'In their capacity as the government contractor, they have responsibility to keep the public informed. In their capacity as a membership organization, they have responsibility and loyalty to their members,' she said.

'Those two roles are really in conflict in terms of the policing function.'
So this turns out in some way to be a familiar story. An organizational structure designed in a more genteel age, when hospitals were smaller, more community oriented organizations, threadbare in finances, and run by "superintendents" or "directors" (as per Kenneth Ludmerer's Time to Heal) may no longer be appropriate for an age when hospitals are multi-billion dollar organizations run like "businesses" by CEOs, and other professional (but usually not health professional) managers, to the latest tunes sung by management consultants. In the new bleeding edge world of health care, collegiality can turn into conflict of interest awfully quickly.

"Collegial" mechanisms to ensure compliance may not work too well for organizations no longer run in a collegial manner.

Unless we can re-establish health care as collegial, instead of cut-throat corporate, we will need considerably tougher methods to keep the system honest.

2 comments:

Anonymous said...

When transplant became about the bottom line and not about patients...good will went out the door. Members who sit on UNOS committies and shape policy are likely to legislate what benefits their patients rather than all patients. Look at the geographic advantaging of patients that takes place on a daily basis. Organ rich areas are reluctant to share and likely never will be made to share with sicker patients in other regions. In an effort to increase the volume of transplant more and more marginal organs (that are likely to fail in a short period of time...necessitating the need for a re transplant) are being used. Organs that would have never have been used 5 years ago are now the norm. The negative effect of this will not be known for 3 years when the stats are in. And that is only if they are reported truthfully. Expanded living donors are being put at risk as well without meaningful data being collected on the living donor and their quality of life. Centers are expected to report on themselves...not likely to happen in a uniform fashion. Some will stand for truth and justice, others wont. There is need for more independent oversite.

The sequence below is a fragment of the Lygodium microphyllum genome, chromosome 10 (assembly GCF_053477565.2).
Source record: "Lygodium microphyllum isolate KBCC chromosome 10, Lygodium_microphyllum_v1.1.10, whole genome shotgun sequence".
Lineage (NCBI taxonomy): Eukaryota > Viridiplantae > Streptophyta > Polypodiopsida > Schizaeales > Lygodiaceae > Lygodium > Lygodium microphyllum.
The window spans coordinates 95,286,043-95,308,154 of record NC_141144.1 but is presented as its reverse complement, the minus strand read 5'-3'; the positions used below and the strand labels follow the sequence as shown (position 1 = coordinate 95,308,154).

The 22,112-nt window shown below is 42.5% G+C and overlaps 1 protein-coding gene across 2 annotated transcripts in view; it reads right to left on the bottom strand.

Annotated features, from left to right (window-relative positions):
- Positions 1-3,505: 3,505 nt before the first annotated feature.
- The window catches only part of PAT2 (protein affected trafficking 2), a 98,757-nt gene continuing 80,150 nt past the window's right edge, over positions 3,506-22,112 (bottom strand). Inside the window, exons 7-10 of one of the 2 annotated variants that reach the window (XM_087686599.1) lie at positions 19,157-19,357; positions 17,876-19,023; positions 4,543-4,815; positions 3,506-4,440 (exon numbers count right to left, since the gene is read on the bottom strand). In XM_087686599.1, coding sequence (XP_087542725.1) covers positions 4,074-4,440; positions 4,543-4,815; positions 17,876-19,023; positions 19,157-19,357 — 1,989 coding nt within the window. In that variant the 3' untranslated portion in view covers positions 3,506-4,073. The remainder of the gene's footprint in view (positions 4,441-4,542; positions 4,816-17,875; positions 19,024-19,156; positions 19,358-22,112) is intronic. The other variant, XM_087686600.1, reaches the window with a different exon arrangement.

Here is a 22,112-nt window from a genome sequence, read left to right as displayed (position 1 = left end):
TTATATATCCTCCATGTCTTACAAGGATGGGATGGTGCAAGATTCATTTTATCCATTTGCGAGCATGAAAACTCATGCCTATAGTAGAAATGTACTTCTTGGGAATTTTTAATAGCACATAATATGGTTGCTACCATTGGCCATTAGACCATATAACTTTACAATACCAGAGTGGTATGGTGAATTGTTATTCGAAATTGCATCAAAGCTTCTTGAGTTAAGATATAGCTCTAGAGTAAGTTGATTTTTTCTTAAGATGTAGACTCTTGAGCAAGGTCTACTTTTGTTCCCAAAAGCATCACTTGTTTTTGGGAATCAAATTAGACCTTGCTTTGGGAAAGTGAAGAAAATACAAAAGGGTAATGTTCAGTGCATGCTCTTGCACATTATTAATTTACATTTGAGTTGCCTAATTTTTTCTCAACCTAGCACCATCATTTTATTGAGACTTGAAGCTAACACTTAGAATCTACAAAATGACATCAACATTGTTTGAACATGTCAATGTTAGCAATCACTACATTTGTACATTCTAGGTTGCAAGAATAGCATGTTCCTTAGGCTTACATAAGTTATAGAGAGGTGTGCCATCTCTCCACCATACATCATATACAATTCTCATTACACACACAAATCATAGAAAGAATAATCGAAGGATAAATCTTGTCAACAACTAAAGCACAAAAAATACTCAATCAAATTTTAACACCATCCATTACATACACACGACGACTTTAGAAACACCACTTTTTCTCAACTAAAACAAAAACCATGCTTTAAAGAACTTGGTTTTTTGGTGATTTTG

Dave said...

UNOS' policy oversight is no better than its compliance oversight. UNOS has passed up the chance to save thousands of lives every year by making a simple change in its organ allocation rules. UNOS should allocate organs first to registered organ donors.

Following the announcement of this policy change, millions and millions of people would register as organ donors. Anyone who registered as an organ donor would increase their chances of getting an organ if they ever needed one. Anyone who didn’t register would reduce their chances. The decision to register could literally mean the difference between life and death.

Fortunately, Americans don’t need to wait on UNOS to increase the organ supply by changing its allocation rules. We can allocate our own organs to registered organ donors who will do the same for us. That is the idea behind LifeSharers.

LifeSharers is a grass-roots organ donation network. Members agree to donate their organs when they die. Furthermore, they agree to offer their organs first to fellow members, if any member is a suitable match, before offering them to others. Anyone can join for free at www.lifesharers.org or by calling 1-888-ORGAN88. LifeSharers has over 6,200 members, including over 600 minor children enrolled by their parents.


David J. Undis
Executive Director
LifeSharers
www.lifesharers.org